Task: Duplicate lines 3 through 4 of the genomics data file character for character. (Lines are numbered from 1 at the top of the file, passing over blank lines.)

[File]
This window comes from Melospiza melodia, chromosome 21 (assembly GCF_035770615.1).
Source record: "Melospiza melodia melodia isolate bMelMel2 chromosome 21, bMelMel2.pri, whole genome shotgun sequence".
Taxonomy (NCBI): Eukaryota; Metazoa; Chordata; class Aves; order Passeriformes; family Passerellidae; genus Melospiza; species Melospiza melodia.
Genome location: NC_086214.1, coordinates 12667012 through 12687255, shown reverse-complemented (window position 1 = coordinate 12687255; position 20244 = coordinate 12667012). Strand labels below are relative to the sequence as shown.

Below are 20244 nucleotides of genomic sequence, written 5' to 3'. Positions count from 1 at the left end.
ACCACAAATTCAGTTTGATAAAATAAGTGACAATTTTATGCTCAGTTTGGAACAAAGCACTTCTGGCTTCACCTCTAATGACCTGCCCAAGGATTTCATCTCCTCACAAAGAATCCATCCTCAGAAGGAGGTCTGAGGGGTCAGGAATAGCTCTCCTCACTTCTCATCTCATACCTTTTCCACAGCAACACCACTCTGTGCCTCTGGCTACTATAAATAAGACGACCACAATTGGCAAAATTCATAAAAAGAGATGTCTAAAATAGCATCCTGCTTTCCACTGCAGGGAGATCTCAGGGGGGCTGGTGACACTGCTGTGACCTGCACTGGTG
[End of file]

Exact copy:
Taxonomy (NCBI): Eukaryota; Metazoa; Chordata; class Aves; order Passeriformes; family Passerellidae; genus Melospiza; species Melospiza melodia.
Genome location: NC_086214.1, coordinates 12667012 through 12687255, shown reverse-complemented (window position 1 = coordinate 12687255; position 20244 = coordinate 12667012). Strand labels below are relative to the sequence as shown.